SMITH WEIGHS IN: In Pittsburgh, Ed Bouchette noted there is a "general belief throughout the league that an 18-game schedule is a fait accompli." But NFLPA Exec Dir DeMaurice Smith said, "I'm not sure I would say that because, look, the players don't want to play 18 games, and, right now, there's a proposal on the table from the league that does not address the health and safety concerns of the players, and we rejected it." Meanwhile, Bouchette wrote the NFL this season "continually whacked" the Steelers with "fine after fine" for illegal hits. Smith said, "I know the Steelers are frustrated, and to me it underscores or emphasizes what we have been and what the players really have been complaining about for decades -- in the NFL, there is no independent arbitrator of fines or punishments. It goes to two hearings officers and the appeal is reviewed by a league official. Basketball has an independent arbitrator, baseball has an independent arbitrator, and so does hockey. We're the only sport that does not." Smith added the union intends "to be meeting with the NFL over the fines -- the players, the amount, the consistency of enforcement" (PITTSBURGH POST-GAZETTE, 1/2).
GOODELL'S TAKE: Goodell this morning sent out an e-mail thanking fans for their support and looking ahead to the new year. Goodell addressed CBA negotiations, writing in part, "Yes, NFL players deserve to be paid well. Unfortunately, economic realities are forcing everyone to make tough choices and the NFL is no different. A significant change would be to resolve fan complaints about preseason by modifying our 20-game format. Fans tell us they don’t like the quality of the preseason games, and we’re listening. An enhanced season of 18 regular season and two preseason games would not add a single game for the players collectively, but would give fans more meaningful, high-quality football. Our emphasis on player health and safety is absolutely essential to the future of our game. We are strictly enforcing rules that protect players from unnecessarily dangerous play, especially involving hits to the head" (THE DAILY).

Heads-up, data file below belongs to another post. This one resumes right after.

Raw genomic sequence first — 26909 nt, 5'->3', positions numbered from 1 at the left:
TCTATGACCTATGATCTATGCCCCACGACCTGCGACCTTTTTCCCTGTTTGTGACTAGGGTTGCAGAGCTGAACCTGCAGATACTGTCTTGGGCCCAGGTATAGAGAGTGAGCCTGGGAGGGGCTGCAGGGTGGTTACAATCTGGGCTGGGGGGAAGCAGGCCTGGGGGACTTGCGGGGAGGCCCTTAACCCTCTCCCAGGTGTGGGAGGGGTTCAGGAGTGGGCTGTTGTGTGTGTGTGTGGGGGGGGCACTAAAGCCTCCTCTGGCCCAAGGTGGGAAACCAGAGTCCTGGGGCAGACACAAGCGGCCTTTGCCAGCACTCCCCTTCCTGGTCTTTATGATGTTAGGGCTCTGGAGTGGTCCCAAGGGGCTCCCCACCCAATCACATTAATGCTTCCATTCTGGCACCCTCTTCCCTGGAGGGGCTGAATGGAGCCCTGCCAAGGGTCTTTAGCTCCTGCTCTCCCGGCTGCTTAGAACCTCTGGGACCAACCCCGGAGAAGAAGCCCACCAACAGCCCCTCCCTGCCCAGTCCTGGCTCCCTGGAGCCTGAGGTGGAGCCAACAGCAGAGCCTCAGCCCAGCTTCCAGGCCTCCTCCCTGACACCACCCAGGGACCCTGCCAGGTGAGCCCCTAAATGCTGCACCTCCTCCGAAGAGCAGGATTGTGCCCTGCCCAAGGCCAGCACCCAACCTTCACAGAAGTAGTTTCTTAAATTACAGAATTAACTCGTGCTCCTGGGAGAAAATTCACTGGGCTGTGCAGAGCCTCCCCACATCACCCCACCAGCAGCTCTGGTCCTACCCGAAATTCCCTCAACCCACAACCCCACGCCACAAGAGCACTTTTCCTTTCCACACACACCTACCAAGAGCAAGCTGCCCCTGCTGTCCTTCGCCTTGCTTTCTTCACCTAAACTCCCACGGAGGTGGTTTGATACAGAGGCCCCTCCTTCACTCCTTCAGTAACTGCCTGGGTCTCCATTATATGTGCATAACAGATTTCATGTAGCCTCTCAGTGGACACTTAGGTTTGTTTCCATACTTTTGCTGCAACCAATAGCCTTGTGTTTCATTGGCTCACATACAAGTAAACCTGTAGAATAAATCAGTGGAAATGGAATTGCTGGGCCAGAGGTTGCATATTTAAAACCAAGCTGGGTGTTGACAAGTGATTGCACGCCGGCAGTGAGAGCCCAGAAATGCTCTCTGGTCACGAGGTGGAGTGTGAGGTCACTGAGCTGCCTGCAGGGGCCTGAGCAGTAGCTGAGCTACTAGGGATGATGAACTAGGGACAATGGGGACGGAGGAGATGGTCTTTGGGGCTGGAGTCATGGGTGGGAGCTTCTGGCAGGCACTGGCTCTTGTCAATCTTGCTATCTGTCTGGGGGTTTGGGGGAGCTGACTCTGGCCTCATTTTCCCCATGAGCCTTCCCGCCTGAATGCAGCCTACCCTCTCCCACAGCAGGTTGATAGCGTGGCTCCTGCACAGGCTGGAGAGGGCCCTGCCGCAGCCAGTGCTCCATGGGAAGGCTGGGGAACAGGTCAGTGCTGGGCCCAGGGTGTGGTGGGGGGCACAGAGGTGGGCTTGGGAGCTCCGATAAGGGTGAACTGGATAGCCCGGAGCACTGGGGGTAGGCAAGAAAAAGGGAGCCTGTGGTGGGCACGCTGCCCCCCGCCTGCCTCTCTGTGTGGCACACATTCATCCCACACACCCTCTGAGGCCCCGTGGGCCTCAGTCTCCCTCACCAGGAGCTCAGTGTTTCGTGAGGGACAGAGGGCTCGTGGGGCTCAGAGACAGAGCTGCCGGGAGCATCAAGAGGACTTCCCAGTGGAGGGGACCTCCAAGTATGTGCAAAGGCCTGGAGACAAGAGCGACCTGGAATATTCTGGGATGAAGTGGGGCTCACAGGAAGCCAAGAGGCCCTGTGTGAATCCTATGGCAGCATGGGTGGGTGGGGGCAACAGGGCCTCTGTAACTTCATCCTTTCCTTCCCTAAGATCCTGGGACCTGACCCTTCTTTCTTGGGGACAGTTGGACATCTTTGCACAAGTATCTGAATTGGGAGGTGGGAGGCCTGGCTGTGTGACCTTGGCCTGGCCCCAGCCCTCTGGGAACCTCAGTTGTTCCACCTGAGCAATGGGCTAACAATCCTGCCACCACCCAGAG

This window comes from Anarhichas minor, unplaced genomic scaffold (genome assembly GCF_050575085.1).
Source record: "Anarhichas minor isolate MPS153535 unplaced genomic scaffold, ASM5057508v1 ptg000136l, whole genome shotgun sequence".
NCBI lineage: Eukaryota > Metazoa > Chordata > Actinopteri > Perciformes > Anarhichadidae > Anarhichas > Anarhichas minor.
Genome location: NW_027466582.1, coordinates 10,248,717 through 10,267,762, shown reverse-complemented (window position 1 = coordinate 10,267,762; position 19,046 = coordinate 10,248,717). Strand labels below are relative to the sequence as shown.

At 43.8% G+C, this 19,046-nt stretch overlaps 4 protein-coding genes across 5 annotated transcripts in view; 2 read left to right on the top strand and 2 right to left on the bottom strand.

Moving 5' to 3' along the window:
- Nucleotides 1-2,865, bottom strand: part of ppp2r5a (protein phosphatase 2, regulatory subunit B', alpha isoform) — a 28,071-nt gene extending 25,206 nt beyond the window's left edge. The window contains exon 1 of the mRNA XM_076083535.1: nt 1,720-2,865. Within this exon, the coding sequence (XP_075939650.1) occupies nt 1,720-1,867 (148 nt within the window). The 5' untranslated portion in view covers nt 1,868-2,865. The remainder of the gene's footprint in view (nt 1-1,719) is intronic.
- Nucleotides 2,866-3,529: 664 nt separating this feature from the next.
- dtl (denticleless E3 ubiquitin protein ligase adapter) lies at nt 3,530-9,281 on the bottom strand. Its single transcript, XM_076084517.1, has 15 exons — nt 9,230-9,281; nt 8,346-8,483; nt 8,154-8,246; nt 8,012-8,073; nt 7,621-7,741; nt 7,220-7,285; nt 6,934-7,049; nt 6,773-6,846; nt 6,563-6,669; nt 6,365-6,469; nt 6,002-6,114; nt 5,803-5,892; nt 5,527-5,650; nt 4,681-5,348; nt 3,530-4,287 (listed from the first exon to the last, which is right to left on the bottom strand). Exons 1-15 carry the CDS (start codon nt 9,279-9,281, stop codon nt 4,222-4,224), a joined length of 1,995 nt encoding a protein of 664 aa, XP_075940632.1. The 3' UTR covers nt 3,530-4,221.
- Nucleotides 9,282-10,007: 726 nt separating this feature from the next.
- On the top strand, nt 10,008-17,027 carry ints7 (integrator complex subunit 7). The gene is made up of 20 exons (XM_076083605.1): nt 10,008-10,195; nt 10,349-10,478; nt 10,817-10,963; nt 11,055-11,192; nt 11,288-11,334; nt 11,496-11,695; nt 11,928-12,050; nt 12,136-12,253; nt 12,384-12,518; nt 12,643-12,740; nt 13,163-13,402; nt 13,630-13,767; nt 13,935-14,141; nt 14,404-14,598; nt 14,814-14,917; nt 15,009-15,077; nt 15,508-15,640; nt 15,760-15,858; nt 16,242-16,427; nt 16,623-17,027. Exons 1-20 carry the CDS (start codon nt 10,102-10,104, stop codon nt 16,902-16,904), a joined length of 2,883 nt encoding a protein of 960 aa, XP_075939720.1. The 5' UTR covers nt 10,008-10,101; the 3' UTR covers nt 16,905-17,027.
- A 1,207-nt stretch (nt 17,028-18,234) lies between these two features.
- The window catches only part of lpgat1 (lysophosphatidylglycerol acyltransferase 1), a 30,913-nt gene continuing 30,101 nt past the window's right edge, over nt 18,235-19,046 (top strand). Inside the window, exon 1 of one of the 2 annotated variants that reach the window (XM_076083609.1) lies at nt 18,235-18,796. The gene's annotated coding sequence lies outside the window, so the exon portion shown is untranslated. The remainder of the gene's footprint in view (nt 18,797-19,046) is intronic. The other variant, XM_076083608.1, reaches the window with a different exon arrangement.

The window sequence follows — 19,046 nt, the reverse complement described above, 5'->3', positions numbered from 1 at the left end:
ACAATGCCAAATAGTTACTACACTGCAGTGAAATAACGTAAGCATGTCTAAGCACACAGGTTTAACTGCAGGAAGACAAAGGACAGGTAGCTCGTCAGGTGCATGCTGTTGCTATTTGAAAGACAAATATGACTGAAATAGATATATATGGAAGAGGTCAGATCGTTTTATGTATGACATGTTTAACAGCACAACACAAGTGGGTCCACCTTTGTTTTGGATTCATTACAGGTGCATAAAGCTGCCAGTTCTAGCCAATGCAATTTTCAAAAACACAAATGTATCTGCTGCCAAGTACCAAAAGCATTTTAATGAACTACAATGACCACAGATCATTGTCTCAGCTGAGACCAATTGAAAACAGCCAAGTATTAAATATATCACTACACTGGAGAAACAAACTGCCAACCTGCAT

TIME FOR A CHANGE? The Browns today fired coach Eric Mangini, joining the Panthers, 49ers, Vikings, Cowboys and Broncos in making coaching changes this season. In Boston, Greg Bedard noted "within a week, there could be as many as" six additional vacancies, which is "quite a change from last season, when just three teams made changes." But with a lockout "looming in March, teams face the prospect of getting fans excited -- and selling tickets -- without knowing when football will be played again." Bedard: "That's especially tough if the status quo isn't very exciting or successful, so many owners may take the initiative by pushing a new face and new direction of the franchise in front of fans to at least distract them from the labor woes" (BOSTON GLOBE, 1/2).